4. As a teacher of 6th graders, it is NOT just happening in girls anymore. Boys are just as likely to be mean in a much more physical way that is very close to the same as in girls verbally or through ignoring. I pray for my students daily especially the ones that we know are having trouble in the hallways! I also pray for A, J and E daily and especially for A since she will be starting public school in August!

  5. I hope you get a lot of good advice. I say this because David at four was bullied by a boy in his class and now deals with bullying in the neighborhood. We have done a lot of role playing and talking about what is a bully. We point out when others are bullying as well as our actions that are bullying. We point it out in adults and kids alike as well as talk about how it make us feel and how others are feeling. David teacher says that he is the most empathetic child she knows. So I guess my suggestion is to teach empathy and to include RB too. Boys can be mean too!

  6. I am fortunate to have a daughter that gets along well with most everyone and most everyone gets along with her. We go to chuch with a “mean girl” who has incited other girls to act the same. Her role model? Her mother, who treats other women as disposable items. Since daughters are most influenced by their same sex parent, mothers must model behavior that they want their daughters to emulate. Girls listen when their moms run other women down. I have made it a policy not to air my problems with other women in front of Claire. It’s made a huge difference. Sandy

    • I’m learning that now as my son becomes more “nosey” about who I’m talking on the phone with, etc. I’ve got to learn to keep some of my thoughts to myself until I can be with my husband after the kids are in bed.

  7. I love the advice on here- pray, be the example! I’ve been contemplating this issue lately even though my girls are only 4 & 2. It’s not too much of an issue yet but we do run into it on a small scale with neighbor girls who are a little older. “Why don’t they want to play with me today?” my 4 yr old wonders. It hurts me because she loves to play with them. I usually tell her that they just want to play by themselves today and to remember what it feels like when they don’t share their toys with you so you should share with others. I see them use her to get to the other because they are mad at each other or something … which confuses my 4 yr old. I will try with all my might to teach her to be inclusive of all girls/kids.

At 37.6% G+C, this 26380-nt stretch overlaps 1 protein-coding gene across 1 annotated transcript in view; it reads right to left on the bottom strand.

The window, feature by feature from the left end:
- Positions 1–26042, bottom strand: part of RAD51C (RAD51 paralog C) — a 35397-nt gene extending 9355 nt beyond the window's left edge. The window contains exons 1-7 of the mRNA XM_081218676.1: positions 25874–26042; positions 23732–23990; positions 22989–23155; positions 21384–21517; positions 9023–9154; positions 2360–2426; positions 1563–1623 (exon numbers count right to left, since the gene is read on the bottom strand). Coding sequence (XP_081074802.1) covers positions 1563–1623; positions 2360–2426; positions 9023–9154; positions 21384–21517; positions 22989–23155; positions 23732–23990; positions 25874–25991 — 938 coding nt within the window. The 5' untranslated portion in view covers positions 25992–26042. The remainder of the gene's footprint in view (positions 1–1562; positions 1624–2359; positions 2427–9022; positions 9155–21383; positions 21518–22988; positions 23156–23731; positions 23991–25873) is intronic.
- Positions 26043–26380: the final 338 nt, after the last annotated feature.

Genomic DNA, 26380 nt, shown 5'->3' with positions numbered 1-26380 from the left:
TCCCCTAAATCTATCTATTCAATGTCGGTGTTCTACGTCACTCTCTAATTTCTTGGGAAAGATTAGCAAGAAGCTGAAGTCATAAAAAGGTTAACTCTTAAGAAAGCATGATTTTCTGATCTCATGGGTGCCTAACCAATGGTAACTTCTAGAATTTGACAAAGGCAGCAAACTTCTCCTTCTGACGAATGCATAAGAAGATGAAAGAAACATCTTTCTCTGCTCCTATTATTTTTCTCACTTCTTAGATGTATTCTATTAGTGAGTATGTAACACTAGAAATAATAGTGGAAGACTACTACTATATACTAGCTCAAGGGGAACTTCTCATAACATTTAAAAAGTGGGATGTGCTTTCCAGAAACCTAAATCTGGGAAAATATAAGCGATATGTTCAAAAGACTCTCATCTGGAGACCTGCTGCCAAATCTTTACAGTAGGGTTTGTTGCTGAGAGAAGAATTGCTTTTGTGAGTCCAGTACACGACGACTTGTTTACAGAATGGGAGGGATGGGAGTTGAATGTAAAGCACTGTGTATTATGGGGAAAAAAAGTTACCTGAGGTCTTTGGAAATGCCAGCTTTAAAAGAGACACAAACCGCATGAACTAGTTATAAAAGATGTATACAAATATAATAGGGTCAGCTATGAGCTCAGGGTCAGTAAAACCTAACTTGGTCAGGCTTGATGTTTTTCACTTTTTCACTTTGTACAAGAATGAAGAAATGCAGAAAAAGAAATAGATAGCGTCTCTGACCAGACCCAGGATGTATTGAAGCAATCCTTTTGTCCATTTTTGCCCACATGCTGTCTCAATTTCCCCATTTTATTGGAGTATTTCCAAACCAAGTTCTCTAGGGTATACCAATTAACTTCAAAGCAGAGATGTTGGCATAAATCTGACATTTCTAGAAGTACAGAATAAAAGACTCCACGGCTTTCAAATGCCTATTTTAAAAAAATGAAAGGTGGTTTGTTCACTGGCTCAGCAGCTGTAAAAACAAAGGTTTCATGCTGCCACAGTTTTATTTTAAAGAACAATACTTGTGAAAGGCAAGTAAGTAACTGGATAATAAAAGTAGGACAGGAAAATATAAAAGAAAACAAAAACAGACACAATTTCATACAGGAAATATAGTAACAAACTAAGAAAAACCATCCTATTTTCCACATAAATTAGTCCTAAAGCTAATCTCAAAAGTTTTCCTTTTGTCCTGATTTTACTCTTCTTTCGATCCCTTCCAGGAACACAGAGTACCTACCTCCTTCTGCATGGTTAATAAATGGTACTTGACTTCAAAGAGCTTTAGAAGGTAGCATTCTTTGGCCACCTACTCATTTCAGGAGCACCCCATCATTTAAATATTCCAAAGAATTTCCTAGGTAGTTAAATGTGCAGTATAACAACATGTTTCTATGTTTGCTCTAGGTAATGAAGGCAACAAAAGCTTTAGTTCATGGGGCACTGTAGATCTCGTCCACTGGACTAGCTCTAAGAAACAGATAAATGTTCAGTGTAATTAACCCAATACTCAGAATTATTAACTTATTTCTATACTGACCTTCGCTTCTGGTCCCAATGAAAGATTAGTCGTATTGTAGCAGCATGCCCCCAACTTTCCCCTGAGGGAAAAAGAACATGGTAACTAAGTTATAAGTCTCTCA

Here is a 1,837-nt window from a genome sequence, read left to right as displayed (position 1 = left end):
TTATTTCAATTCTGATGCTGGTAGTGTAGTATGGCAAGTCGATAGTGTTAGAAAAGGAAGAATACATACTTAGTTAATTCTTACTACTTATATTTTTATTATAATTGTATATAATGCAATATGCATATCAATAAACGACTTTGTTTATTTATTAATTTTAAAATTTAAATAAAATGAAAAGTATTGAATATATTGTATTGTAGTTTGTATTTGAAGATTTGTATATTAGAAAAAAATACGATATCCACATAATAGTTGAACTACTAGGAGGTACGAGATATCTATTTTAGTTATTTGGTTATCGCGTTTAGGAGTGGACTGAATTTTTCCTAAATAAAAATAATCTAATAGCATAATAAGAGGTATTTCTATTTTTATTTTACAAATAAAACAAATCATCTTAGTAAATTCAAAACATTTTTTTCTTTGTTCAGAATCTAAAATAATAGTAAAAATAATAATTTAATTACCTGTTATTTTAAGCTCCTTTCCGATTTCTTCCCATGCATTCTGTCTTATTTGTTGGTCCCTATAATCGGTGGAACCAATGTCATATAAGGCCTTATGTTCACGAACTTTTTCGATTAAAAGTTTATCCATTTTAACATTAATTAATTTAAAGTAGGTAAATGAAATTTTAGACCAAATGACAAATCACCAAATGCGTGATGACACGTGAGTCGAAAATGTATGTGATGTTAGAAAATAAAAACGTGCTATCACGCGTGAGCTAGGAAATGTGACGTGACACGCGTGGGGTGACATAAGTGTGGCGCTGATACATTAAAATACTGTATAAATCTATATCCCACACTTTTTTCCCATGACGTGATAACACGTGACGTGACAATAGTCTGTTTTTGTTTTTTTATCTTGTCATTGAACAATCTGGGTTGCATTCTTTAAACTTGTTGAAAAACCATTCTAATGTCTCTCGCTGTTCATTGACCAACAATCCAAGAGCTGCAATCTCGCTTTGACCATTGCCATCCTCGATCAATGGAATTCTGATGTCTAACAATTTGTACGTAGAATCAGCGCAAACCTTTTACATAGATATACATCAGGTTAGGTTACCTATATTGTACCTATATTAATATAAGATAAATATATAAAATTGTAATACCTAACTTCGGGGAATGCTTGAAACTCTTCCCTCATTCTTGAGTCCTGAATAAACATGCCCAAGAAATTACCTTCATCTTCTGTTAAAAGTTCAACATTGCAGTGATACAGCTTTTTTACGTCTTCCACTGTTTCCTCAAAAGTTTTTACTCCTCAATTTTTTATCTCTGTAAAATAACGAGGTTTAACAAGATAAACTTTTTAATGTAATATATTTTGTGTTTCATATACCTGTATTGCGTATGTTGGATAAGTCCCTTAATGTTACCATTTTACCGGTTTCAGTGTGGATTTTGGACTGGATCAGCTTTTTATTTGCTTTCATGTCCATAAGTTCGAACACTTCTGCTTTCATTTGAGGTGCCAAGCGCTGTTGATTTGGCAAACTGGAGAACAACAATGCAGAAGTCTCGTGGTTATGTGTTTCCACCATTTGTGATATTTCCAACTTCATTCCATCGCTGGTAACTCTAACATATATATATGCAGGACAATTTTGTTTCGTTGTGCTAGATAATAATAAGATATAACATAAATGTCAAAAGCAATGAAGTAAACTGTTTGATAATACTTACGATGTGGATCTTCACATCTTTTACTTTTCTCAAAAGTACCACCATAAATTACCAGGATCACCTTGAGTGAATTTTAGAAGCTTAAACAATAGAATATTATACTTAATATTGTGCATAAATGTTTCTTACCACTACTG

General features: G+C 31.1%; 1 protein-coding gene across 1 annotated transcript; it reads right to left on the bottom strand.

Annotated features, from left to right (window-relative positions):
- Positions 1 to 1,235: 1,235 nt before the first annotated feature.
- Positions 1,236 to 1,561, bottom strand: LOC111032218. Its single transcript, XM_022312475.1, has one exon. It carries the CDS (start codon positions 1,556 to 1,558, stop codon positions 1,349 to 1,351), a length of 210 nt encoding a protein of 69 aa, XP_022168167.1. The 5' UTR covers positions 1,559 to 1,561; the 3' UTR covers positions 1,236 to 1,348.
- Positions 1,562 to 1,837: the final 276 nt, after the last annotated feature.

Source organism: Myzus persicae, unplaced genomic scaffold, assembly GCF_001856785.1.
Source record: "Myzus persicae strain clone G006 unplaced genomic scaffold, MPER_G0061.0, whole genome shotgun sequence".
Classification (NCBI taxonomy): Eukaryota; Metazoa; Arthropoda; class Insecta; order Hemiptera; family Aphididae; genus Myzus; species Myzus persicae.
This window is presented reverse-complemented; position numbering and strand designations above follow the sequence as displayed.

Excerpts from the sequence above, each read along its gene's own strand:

• Wow. It’s so hard isn’t it? And trying to teach the kids to be strong and fight for the weak instead of side with the strong is hard as well. Empathy. That’s my word of the day, I think! 🙂

  8. I have been thinking about this since I first saw your post on FB. Several here have said what I was thinking. My oldest daughter will be in sixth grade, and her girl drama started in third grade. I have also been around her enough when other girls are around that I know she is the onlooker that you talked about above. She is just not one to force herself on others. She waits to be invited in, but that doesn’t always happen. Unfortunately, this usually makes these girls the targets of the strong leaders. She was a member of a group that had about five girls in it. They had two girls in the group who were trying to be the leader. A became their target many times because she would allow them to walk over her. She would come home frustrated and would take it out on the rest of us (another post for another day). Anyway, I used it as teachable moments about how we treat others, etc. For the most part, I would not say anything to the other girls/parents because this is something she will have to deal with the rest of her life. (Like someone posted above, let’s be real, women are catty and continue to be well after the adolescent years.) We prayed. We also used it as a time to talk about sticking up for yourself and ignoring the comments. We talked about how words have power and the best thing she could do is walk away. Ususally, if the leader/bully sees that he or she is not getting a reaction from the target, they will stop. I would like to say things have gotten better since we moved. They are a little better, but she still gets left out at school.

    Now, my other daughter on the other hand is emerging as the leader. She has a lot of confidence. I mean, a lot. We are having to teach her about humility and empathy to get her to see how her actions/words can hurt others. This is definitely a work in progress.

Thoughts? Please share!